In rural Afghan village, local security takes root

Continued photo coverage from the front lines of the U.S., Afghan and NATO military effort in Afghanistan.

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Washington Post Foreign Service
Tuesday, March 1, 2011; 1:49 PM

MARJA, AFGHANISTAN - Surrounded by quiet tribesmen with AK-47s slung over their shoulders, Haji Asaf said he expects the Taliban will kill him if given the chance.

The village elder works with the Marines, who pay his force of more than 60 men $150 a month each to guard this southern Afghan district's flat-roofed farmsteads. He advises his American allies about which smuggling routes to block and where to build new schools.

"Every three miles," Asaf said about the schools, "because if it's too far to walk, they won't come."

Fears of Taliban retribution had until recently made those living in Marja skittish to be seen with Americans. But an increasing number of residents are now cooperating with the Marines, joining neighborhood watches paid for by the U.S. military.

By having villagers patrol their own neighborhoods in groups under the command of a district police chief, the Marines say they are bringing a sense of formal government to a previously lawless rural area - a slow but necessary step for an eventual exit by forces in the U.S.-led coalition.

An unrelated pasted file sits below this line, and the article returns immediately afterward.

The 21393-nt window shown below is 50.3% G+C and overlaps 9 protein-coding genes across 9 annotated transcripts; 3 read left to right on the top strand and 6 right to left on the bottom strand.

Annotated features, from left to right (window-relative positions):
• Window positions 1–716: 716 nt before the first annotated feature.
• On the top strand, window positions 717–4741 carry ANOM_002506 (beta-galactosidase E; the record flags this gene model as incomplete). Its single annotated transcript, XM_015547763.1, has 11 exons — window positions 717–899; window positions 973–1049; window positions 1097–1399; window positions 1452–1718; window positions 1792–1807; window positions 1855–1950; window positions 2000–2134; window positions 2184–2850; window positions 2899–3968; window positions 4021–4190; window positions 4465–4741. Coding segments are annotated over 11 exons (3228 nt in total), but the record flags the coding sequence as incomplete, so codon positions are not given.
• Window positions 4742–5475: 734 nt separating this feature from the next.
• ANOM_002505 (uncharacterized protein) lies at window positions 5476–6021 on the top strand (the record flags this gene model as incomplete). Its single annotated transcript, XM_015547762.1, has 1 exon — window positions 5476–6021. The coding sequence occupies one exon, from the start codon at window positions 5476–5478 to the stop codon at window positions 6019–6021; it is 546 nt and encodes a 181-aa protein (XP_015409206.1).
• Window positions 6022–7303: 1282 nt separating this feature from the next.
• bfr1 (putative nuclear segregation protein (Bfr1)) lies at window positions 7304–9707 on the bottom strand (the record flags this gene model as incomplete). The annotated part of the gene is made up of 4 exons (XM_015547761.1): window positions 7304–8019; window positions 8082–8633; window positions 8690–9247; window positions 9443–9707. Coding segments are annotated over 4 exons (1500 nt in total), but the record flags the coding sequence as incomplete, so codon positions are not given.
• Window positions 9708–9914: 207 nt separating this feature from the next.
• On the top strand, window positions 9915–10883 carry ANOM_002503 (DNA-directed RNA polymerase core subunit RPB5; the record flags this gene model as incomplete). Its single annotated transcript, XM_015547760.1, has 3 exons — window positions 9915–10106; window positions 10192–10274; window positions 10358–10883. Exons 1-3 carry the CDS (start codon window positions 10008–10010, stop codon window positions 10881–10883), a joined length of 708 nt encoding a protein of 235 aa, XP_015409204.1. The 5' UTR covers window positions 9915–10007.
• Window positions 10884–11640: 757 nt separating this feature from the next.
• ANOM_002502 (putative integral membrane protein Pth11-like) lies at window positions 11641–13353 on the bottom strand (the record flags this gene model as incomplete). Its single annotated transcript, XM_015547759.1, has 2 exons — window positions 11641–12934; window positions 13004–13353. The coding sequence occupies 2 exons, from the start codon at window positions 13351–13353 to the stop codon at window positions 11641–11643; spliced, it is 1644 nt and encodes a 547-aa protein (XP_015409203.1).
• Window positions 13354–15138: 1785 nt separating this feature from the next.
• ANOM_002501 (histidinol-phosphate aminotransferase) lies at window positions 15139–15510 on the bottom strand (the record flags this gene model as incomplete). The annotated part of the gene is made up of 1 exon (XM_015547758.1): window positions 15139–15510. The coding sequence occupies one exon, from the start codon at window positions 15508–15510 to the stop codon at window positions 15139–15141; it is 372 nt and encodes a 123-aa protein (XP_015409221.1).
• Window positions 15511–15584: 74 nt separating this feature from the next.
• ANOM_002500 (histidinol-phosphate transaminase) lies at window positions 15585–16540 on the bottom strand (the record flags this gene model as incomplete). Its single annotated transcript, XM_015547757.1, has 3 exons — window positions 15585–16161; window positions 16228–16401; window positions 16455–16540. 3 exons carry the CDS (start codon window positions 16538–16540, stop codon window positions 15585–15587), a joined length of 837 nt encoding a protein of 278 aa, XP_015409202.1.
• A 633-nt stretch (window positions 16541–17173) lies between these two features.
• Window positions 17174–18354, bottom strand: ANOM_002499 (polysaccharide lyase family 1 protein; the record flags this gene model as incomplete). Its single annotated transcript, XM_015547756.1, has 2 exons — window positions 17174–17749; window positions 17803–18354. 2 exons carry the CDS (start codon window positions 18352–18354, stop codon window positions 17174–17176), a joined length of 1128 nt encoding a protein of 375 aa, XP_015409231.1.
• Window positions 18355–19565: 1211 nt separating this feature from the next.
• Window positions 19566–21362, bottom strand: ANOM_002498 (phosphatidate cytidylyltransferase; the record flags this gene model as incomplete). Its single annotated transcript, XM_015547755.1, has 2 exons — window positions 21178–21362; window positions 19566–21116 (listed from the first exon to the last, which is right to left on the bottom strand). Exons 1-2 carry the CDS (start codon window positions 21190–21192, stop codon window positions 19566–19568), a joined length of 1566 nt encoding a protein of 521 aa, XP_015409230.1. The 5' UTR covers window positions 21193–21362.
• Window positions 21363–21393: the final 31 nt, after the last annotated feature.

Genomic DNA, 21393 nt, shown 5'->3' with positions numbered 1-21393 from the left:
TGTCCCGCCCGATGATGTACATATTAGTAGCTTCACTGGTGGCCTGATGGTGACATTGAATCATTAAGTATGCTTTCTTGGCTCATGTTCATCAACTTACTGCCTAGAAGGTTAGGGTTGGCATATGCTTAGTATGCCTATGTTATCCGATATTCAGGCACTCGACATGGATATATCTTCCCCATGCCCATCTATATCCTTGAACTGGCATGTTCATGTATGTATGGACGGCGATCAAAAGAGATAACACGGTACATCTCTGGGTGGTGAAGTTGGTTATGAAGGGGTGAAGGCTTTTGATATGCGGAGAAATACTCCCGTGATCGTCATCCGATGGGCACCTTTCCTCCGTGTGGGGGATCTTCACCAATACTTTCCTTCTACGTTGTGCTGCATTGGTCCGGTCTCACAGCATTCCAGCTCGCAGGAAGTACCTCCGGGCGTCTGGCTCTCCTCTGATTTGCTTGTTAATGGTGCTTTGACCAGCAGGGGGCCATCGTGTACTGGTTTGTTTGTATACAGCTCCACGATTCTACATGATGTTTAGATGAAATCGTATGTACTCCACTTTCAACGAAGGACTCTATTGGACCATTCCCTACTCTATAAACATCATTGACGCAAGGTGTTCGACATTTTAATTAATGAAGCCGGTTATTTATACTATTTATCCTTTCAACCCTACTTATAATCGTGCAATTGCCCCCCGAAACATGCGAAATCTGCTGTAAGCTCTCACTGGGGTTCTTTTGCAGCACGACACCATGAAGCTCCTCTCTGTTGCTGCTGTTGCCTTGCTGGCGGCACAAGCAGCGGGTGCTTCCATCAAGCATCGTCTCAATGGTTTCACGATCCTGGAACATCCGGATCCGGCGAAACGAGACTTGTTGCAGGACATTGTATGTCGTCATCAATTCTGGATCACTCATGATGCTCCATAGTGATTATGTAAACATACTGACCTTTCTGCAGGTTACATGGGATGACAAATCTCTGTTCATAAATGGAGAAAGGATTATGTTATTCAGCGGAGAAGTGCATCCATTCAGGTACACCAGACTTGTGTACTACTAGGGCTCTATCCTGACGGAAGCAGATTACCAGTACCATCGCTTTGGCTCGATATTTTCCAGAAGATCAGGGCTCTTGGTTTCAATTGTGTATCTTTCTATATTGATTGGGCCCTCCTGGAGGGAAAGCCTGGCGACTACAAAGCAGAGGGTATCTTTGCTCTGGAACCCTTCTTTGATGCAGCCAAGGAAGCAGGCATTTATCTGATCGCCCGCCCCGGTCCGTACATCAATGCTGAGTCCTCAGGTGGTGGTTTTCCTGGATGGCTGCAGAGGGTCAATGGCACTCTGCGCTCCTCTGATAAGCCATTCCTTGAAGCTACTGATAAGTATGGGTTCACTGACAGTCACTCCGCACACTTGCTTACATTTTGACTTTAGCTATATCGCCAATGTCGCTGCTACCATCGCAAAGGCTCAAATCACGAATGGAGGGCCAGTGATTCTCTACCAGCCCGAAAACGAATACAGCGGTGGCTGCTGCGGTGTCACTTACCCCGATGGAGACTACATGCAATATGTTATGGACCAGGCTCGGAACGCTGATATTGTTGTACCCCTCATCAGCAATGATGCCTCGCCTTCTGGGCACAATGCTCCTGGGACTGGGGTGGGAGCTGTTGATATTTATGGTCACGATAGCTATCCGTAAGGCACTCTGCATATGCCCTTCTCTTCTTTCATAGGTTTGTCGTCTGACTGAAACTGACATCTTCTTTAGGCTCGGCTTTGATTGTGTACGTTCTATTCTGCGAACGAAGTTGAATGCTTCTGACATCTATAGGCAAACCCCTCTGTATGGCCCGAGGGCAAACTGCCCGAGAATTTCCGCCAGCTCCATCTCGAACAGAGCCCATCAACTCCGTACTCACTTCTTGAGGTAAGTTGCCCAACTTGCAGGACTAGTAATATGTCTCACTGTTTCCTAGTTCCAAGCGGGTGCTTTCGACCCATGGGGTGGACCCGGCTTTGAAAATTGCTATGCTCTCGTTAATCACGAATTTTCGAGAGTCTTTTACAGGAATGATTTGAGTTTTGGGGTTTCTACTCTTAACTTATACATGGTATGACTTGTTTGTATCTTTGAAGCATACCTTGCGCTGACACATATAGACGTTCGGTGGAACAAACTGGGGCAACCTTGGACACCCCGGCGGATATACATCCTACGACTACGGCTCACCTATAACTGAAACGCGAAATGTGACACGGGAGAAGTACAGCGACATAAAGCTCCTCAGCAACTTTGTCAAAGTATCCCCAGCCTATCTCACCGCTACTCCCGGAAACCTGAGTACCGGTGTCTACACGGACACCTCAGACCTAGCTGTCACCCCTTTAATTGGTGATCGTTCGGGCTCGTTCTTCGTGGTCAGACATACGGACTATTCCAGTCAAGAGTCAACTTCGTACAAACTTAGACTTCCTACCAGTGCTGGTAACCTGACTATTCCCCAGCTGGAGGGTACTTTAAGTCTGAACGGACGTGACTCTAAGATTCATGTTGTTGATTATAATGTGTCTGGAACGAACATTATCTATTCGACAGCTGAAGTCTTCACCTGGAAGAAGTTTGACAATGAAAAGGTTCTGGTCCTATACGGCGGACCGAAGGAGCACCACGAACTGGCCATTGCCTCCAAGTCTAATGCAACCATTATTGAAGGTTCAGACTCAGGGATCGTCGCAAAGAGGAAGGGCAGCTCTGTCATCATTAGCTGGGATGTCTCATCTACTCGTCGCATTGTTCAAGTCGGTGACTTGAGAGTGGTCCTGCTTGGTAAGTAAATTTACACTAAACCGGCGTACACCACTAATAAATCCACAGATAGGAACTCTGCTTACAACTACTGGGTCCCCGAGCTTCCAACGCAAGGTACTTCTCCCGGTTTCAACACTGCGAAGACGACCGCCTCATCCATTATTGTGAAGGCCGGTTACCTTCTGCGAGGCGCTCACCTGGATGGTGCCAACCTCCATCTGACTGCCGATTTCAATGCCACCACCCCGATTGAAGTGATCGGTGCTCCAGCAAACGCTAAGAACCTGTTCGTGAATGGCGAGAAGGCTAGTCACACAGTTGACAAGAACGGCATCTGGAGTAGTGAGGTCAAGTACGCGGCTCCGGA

"We won't be rushed to get it over with because, if we do that, we could lose it all," said Marine Col. David Furness, commander of the regimental combat team overseeing the area.

The willingness of people like Asaf and his men to work with the Marines is a positive turnabout for an initiative that began a year ago with much grander designs but initially stumbled.

U.S. and Afghan forces stormed into Marja last February as part of the 15,000-man Operation Moshtarak, which was intended to end two years of Taliban dominance in an area rife with poppy fields and drug trafficking.

Gen. Stanley McChrystal, then commander of the U.S.-led coalition, had hoped to unpack a new "government in a box" that would serve as a model for rapidly transforming the rest of the country.

The effort proved disappointing. The initial district governor installed by the Americans, it turned out, had been imprisoned in Germany for attempted murder. Gunfights, bombings and other security incidents continued into the summer at a pace of 30 to 40 a day. McChrystal told colleagues that Marja, a rural community with more than 75,000 people, had a reputation as a "bleeding ulcer."

But the attacks are now down to about 10 a day, and U.S. military and local civilian officials say confidence is building both in the Marines and - more significantly - in their own national army and police.

Getting people involved

Afghan and U.S. officials pinpoint last September's parliamentary elections as a turning point.


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